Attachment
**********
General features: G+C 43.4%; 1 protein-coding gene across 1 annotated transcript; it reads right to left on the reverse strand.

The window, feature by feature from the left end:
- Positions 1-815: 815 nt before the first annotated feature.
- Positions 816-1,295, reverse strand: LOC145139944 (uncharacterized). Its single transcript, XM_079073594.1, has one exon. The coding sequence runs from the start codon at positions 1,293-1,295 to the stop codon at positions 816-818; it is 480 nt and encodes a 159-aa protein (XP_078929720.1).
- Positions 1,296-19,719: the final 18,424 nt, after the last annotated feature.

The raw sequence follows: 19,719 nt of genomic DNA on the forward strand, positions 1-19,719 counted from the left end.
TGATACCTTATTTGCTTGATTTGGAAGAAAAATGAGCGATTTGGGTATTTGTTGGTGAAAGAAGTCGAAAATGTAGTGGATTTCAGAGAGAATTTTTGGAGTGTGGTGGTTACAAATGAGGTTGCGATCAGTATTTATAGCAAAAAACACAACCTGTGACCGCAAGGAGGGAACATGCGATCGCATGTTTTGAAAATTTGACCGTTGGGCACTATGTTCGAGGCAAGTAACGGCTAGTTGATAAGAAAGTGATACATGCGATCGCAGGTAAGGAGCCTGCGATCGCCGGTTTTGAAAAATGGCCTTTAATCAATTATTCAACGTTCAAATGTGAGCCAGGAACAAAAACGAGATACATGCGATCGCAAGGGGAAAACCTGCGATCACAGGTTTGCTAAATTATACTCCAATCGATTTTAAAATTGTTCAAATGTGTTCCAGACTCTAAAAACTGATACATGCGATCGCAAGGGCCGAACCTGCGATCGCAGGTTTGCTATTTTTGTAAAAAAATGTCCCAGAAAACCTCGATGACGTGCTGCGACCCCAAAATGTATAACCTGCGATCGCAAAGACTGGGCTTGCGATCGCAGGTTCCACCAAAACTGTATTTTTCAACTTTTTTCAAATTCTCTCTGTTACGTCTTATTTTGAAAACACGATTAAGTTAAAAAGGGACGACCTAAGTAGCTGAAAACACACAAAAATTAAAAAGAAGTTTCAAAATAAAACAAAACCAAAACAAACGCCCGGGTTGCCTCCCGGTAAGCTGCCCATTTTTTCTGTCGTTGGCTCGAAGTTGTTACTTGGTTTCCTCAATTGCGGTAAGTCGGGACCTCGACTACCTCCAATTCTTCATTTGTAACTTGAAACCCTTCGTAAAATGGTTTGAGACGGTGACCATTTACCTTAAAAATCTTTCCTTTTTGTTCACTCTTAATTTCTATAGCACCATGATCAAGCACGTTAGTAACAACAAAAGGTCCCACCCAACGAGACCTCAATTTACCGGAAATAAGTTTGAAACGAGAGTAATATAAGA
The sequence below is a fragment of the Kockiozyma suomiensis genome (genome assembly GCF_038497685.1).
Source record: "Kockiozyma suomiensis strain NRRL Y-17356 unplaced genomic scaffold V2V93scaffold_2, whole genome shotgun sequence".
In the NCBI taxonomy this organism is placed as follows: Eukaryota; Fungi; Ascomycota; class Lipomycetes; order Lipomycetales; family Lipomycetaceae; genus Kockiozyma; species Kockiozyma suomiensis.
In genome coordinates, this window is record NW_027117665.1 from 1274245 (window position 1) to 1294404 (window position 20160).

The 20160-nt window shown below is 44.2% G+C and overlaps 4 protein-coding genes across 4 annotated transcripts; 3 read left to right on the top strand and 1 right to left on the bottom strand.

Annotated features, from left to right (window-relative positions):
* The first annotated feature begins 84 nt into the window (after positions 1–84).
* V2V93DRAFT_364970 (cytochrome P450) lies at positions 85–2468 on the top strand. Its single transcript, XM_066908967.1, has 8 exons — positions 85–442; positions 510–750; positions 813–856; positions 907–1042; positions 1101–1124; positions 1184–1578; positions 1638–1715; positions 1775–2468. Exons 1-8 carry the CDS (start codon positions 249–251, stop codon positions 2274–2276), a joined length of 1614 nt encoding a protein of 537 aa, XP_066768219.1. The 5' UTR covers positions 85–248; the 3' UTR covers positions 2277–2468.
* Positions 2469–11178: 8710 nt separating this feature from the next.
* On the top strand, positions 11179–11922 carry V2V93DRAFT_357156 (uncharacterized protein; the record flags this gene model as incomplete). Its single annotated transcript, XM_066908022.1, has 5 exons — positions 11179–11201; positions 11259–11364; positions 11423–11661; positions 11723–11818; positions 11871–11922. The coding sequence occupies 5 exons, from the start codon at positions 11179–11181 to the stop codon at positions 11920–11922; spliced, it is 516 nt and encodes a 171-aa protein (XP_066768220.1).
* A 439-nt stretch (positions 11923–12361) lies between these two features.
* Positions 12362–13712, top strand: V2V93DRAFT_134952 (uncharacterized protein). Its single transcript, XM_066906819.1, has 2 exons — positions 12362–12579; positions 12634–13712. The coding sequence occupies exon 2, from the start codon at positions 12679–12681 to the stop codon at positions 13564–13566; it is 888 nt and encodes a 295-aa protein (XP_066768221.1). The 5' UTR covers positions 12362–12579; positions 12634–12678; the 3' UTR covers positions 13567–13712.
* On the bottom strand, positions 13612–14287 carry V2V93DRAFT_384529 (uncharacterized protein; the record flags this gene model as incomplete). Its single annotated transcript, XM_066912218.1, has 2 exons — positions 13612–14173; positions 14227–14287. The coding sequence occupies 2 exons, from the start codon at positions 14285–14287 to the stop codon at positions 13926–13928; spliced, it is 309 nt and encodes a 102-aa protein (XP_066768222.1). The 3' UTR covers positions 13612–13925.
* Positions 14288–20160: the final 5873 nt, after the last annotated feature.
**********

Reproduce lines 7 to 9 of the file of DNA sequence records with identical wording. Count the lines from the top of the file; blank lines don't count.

TGATACCTTATTTGCTTGATTTGGAAGAAAAATGAGCGATTTGGGTATTTGTTGGTGAAAGAAGTCGAAAATGTAGTGGATTTCAGAGAGAATTTTTGGAGTGTGGTGGTTACAAATGAGGTTGCGATCAGTATTTATAGCAAAAAACACAACCTGTGACCGCAAGGAGGGAACATGCGATCGCATGTTTTGAAAATTTGACCGTTGGGCACTATGTTCGAGGCAAGTAACGGCTAGTTGATAAGAAAGTGATACATGCGATCGCAGGTAAGGAGCCTGCGATCGCCGGTTTTGAAAAATGGCCTTTAATCAATTATTCAACGTTCAAATGTGAGCCAGGAACAAAAACGAGATACATGCGATCGCAAGGGGAAAACCTGCGATCACAGGTTTGCTAAATTATACTCCAATCGATTTTAAAATTGTTCAAATGTGTTCCAGACTCTAAAAACTGATACATGCGATCGCAAGGGCCGAACCTGCGATCGCAGGTTTGCTATTTTTGTAAAAAAATGTCCCAGAAAACCTCGATGACGTGCTGCGACCCCAAAATGTATAACCTGCGATCGCAAAGACTGGGCTTGCGATCGCAGGTTCCACCAAAACTGTATTTTTCAACTTTTTTCAAATTCTCTCTGTTACGTCTTATTTTGAAAACACGATTAAGTTAAAAAGGGACGACCTAAGTAGCTGAAAACACACAAAAATTAAAAAGAAGTTTCAAAATAAAACAAAACCAAAACAAACGCCCGGGTTGCCTCCCGGTAAGCTGCCCATTTTTTCTGTCGTTGGCTCGAAGTTGTTACTTGGTTTCCTCAATTGCGGTAAGTCGGGACCTCGACTACCTCCAATTCTTCATTTGTAACTTGAAACCCTTCGTAAAATGGTTTGAGACGGTGACCATTTACCTTAAAAATCTTTCCTTTTTGTTCACTCTTAATTTCTATAGCACCATGATCAAGCACGTTAGTAACAACAAAAGGTCCCACCCAACGAGACCTCAATTTACCGGAAATAAGTTTGAAACGAGAGTAATATAAGA
The sequence below is a fragment of the Kockiozyma suomiensis genome (genome assembly GCF_038497685.1).
Source record: "Kockiozyma suomiensis strain NRRL Y-17356 unplaced genomic scaffold V2V93scaffold_2, whole genome shotgun sequence".